‘Punjab overstayed in agriculture’

Lakhwinder Singh, professor of economics, and coordinator at the Centre for Development Economics and Innovation Studies at Punjabi University, Patiala, who has been mapping rural Punjab for decades, speaks to Vikas Vasudeva on agrarian distress. Excerpts:

What has sparked the agrarian crises in Punjab?

Punjab’s Green Revolution was predominantly state-led agricultural capitalism. It dramatically reduced poverty among non-landed households.

However, after 1991, with the state failing to provide services such as education and healthcare efficiently and encouraging the private sector to provide the same at a very high price, surpluses generated in the agriculture sector have been squeezed. Also, mechanical and chemical innovations and their use in agriculture made family labour redundant without alternative jobs in sight. The cost of cultivation has gone up multiple times. Small and marginal farms were the first casualty. Per acre debt is highest among the marginal and small farmers.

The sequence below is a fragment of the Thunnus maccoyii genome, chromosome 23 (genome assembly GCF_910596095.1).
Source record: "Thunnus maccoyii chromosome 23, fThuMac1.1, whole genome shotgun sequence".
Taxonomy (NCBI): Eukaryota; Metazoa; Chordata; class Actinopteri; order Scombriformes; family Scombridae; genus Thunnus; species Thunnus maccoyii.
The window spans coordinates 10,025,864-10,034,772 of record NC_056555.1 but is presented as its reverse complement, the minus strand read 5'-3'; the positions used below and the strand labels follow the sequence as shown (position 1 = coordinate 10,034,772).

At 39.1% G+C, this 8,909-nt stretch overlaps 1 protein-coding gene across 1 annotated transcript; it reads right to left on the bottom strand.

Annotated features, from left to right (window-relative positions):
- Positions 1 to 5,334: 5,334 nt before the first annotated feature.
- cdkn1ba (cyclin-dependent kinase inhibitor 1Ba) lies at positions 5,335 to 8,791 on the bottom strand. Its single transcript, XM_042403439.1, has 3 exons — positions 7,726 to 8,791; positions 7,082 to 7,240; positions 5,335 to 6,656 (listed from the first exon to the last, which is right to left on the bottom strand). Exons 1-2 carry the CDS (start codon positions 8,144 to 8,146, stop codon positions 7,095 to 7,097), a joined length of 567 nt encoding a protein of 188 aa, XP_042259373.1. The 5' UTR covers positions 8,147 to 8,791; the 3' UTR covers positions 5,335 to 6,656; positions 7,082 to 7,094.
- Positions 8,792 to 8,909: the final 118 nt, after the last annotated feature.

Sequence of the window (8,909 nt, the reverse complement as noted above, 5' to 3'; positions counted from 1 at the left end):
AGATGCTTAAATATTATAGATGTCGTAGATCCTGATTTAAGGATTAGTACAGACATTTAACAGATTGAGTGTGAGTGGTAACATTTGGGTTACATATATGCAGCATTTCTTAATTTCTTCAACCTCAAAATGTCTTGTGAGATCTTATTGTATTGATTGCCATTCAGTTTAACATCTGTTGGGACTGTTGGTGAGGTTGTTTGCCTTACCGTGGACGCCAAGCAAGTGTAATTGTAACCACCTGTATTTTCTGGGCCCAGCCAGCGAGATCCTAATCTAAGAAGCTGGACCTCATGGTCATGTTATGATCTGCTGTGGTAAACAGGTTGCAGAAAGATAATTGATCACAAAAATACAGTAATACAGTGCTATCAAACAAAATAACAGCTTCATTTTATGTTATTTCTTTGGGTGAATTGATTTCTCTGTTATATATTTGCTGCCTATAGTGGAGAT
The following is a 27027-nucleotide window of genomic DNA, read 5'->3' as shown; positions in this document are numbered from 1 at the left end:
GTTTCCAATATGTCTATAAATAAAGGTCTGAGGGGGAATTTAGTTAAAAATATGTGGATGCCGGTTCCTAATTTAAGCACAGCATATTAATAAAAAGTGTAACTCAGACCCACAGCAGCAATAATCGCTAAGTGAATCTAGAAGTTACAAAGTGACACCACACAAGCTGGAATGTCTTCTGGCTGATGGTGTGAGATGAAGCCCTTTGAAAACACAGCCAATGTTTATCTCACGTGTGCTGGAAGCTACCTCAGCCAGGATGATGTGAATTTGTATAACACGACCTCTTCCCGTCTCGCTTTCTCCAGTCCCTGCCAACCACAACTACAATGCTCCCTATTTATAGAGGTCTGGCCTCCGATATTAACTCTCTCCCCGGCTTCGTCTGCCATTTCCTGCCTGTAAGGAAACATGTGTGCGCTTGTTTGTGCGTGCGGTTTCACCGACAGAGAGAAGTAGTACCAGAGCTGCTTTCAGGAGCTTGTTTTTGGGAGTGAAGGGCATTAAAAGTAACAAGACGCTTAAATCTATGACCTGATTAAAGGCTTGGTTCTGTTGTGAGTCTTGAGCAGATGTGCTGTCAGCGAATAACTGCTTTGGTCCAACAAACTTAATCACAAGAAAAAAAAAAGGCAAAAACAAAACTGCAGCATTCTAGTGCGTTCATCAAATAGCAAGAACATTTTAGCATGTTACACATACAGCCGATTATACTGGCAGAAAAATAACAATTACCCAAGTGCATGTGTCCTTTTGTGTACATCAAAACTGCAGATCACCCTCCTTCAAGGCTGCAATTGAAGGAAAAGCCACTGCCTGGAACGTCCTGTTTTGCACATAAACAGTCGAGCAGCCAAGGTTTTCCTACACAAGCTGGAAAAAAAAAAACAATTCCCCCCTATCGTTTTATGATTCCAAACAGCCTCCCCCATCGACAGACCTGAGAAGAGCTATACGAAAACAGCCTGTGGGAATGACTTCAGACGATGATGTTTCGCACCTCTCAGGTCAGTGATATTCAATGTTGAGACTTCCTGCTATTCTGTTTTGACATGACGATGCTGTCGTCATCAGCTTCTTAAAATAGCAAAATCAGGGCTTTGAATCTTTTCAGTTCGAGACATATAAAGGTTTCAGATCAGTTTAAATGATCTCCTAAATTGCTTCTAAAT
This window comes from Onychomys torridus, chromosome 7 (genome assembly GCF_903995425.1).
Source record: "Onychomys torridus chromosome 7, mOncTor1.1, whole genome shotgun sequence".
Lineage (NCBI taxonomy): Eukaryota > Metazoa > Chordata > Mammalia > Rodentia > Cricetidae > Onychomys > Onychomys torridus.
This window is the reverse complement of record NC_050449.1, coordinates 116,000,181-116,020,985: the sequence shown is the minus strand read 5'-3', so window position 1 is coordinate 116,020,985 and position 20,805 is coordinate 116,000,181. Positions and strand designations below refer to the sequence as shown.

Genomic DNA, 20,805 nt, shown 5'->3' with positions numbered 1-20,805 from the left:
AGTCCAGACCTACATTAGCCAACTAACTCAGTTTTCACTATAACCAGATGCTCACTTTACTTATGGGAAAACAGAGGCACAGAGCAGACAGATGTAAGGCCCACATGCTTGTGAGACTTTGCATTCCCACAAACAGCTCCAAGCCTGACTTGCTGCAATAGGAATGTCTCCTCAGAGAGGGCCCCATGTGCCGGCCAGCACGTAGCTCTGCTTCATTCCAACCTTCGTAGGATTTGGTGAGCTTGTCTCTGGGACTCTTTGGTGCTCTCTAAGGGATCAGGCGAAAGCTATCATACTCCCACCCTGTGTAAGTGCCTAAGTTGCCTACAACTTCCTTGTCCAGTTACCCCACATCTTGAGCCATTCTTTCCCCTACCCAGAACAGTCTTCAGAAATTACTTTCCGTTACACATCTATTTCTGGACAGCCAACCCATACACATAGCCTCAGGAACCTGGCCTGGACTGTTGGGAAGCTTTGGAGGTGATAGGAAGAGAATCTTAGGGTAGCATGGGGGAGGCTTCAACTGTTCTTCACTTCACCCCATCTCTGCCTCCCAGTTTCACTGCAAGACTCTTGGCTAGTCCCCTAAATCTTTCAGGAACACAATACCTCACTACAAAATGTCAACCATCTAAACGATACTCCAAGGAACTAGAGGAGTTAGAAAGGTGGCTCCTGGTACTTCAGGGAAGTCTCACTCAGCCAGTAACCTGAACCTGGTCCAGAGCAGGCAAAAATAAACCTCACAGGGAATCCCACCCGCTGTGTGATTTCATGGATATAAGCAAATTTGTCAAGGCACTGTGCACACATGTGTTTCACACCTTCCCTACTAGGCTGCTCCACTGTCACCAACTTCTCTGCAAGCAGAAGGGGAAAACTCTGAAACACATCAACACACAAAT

The agriculture-led development model of Punjab was presented over the years as being worthy of emulation. What went wrong?

Punjab not only achieved a leading status in terms of productivity, per capita income and level of infrastructure but improved its human capital and entrepreneurial skills. The State also started industrialisation, which was part-autonomous and part-complementary to agriculture.

The problem is that Punjab overstayed in agriculture and other sectors could not be developed to allow the workforce to move to a high productivity-high wages economy. Industry in Punjab has remained small.

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Printable version | Oct 17, 2021 1:36:18 PM |

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